3. Take breaks

Even with a comfortable setup, it’s still good to take time away from your computer. Try to take short, regular breaks to stretch your legs and to give your eyes a rest from the screen.

If you can schedule meetings to end a few minutes early, this can give you a chance to take a break. Taking breaks can also improve your mood and productivity levels. You could even schedule them into your calendar, so you’re prompted by reminders.

You might find the Pomodoro technique useful. This technique encourages regular breaks between short periods of focus, which can help you structure your time.

4. Keep active

Exercise is good for your physical and mental health, and you should aim to do at least 150 minutes of moderate intensity exercise each week. Although that may sound like a lot, if you incorporate half an hour of exercise into each work day, you’ll meet that goal.

Working from home might give you some more flexibility around when you can exercise. Perhaps you could go for a swim or a jog before work, instead of commuting?

5. Eat well

As well as being active, eating a healthy balanced diet can help keep you well. But it can be hard to eat healthily when there’s so much choice within reach. You may be tempted to grab something quick from the fridge or graze on snacks from the cupboard while you work.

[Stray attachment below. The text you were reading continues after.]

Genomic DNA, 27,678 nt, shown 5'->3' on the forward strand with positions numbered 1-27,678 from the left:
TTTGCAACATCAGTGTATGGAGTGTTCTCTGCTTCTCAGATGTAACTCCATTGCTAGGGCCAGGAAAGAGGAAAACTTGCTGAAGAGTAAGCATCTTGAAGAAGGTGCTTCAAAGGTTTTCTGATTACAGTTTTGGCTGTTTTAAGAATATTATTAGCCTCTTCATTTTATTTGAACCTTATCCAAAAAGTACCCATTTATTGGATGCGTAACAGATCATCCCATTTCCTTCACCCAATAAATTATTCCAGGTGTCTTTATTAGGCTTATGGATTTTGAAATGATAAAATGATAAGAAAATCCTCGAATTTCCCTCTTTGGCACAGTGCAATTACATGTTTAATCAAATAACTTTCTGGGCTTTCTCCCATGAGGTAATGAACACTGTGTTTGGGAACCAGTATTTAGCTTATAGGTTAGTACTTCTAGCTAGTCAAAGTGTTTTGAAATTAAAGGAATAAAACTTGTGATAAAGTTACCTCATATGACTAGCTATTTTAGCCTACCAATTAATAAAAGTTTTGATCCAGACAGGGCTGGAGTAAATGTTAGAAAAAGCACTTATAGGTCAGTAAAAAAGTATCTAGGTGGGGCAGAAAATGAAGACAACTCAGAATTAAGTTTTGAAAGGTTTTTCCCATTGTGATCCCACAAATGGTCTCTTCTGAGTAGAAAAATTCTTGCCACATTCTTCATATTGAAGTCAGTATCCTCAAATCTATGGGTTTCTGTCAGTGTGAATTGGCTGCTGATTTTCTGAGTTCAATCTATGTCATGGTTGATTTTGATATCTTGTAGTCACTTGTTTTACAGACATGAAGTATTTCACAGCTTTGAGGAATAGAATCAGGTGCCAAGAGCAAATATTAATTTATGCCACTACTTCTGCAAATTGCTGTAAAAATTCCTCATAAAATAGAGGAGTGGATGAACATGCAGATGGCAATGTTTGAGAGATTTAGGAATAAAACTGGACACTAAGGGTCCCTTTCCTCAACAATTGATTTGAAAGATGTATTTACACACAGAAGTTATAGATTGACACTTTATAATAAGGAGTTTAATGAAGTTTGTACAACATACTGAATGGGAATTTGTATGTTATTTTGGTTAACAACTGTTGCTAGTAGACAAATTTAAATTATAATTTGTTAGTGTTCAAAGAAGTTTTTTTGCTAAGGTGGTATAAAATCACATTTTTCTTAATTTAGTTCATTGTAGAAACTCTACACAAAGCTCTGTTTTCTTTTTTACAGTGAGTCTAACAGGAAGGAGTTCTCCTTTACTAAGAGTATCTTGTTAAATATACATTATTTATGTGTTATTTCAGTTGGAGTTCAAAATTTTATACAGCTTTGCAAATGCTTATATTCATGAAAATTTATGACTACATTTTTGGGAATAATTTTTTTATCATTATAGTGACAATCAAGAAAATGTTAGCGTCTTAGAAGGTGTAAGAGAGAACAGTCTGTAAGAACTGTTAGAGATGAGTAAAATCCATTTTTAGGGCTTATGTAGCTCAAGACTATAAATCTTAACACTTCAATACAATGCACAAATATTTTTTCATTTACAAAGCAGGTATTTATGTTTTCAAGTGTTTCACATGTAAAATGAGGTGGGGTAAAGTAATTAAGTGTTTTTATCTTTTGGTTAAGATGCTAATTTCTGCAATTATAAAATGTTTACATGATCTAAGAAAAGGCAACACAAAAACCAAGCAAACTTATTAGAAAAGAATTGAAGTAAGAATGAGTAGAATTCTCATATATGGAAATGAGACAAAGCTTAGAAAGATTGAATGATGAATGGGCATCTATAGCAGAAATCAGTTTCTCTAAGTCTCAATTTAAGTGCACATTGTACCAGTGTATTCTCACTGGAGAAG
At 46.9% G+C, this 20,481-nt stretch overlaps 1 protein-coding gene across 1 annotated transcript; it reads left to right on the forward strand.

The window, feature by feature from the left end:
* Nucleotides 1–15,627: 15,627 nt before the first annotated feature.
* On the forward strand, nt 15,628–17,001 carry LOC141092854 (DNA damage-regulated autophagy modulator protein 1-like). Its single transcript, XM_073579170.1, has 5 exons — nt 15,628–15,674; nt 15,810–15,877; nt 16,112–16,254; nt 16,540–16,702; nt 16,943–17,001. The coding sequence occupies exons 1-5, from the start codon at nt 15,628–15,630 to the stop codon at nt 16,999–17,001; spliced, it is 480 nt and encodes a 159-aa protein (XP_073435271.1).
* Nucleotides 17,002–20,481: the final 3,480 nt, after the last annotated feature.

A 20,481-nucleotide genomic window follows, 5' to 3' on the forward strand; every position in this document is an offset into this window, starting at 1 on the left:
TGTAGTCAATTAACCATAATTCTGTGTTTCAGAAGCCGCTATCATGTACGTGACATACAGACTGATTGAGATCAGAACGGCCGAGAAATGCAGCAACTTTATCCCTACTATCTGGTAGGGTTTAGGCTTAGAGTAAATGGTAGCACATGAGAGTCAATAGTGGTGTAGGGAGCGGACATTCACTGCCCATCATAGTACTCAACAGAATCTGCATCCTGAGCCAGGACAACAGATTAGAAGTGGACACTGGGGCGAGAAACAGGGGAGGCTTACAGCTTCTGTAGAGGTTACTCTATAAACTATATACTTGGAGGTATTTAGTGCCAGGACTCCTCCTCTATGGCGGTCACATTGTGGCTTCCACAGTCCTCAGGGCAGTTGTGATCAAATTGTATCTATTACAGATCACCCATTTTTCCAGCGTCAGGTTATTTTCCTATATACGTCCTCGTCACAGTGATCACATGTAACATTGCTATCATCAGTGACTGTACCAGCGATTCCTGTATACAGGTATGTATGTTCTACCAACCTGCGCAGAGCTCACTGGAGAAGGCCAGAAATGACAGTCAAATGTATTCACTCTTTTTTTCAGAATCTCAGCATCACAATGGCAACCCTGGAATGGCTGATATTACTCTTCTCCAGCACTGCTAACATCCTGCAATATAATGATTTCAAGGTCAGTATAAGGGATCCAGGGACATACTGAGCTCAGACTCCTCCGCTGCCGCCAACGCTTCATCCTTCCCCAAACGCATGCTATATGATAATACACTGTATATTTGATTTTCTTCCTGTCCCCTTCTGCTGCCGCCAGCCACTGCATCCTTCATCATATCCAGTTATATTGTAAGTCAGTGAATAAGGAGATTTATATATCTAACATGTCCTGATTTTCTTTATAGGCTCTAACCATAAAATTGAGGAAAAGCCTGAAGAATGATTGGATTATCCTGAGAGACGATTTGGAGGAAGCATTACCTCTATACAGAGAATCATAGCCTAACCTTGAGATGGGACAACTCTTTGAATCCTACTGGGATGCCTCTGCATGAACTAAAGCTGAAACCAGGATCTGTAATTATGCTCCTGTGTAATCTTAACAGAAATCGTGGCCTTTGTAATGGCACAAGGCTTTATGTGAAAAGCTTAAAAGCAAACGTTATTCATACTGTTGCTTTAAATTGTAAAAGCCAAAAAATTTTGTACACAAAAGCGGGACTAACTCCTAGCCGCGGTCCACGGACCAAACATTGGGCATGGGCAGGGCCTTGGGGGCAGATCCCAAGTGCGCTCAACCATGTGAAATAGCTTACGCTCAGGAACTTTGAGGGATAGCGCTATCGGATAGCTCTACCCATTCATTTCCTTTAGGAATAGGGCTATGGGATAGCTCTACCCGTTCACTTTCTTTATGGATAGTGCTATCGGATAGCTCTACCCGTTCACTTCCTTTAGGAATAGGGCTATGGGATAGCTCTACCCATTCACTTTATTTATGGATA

Try to prepare a healthy lunch and keep snacks away from your work area, if you can, as this might lead to mindless eating.

6. Stay connected

Working from home often means working alone. And while that may help you focus and increase your productivity, you might miss the social connection of having colleagues around you. These social connections can prevent you from feeling lonely or isolated.

Although going for a coffee together may not be feasible, you could schedule a ‘virtual’ coffee with a colleague instead. Or if you’re tired of video calls, your video conferencing software might have an instant messaging function you could use to chat to colleagues.

7. Maintain boundaries

While you’re working from home, it’s important to create a distinction between your work and your free time. This can help to prevent burnout.

Setting boundaries can help you switch off from work, and a routine can help you get into ‘work mode’. For example, you could turn your laptop off at the end of the day or wear work clothes during work hours.

Going for a short walk before and after work can also help create the structure of a working day. You could try practicing mindfulness, which can help you be more aware of your feelings and your surroundings.

Do you know how healthy you truly are? Bupa health assessments give you a clear overview of your health and a view of any future health risks. You'll receive a personal lifestyle action plan with health goals to reach for a happier, healthier you.

profile picture of Rex Fan
Rex Fan
Lead Behavioural Insights Advisor, BGUK



Sheila Pinion, Health Content Editor at Bupa UK